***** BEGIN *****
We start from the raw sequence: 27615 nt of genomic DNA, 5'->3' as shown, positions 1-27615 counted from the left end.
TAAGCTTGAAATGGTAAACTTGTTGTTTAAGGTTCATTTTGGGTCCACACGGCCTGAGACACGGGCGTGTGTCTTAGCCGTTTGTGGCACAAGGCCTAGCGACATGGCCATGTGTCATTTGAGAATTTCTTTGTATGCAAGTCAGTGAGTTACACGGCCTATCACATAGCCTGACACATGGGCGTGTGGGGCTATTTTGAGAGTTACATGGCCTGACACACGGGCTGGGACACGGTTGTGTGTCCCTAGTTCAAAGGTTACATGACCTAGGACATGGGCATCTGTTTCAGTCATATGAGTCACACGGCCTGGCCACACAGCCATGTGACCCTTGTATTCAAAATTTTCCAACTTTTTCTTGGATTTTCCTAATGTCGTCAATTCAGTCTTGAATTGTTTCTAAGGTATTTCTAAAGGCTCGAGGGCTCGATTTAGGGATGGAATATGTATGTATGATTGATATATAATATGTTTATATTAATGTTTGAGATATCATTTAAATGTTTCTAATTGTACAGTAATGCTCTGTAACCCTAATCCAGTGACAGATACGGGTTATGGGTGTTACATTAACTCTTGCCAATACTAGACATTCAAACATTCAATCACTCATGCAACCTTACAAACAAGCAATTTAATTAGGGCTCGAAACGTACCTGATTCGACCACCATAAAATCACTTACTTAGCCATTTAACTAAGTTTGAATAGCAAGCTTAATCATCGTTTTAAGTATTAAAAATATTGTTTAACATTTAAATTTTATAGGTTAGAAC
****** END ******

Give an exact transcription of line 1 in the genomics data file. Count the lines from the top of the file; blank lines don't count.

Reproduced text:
We start from the raw sequence: 27615 nt of genomic DNA, 5'->3' as shown, positions 1-27615 counted from the left end.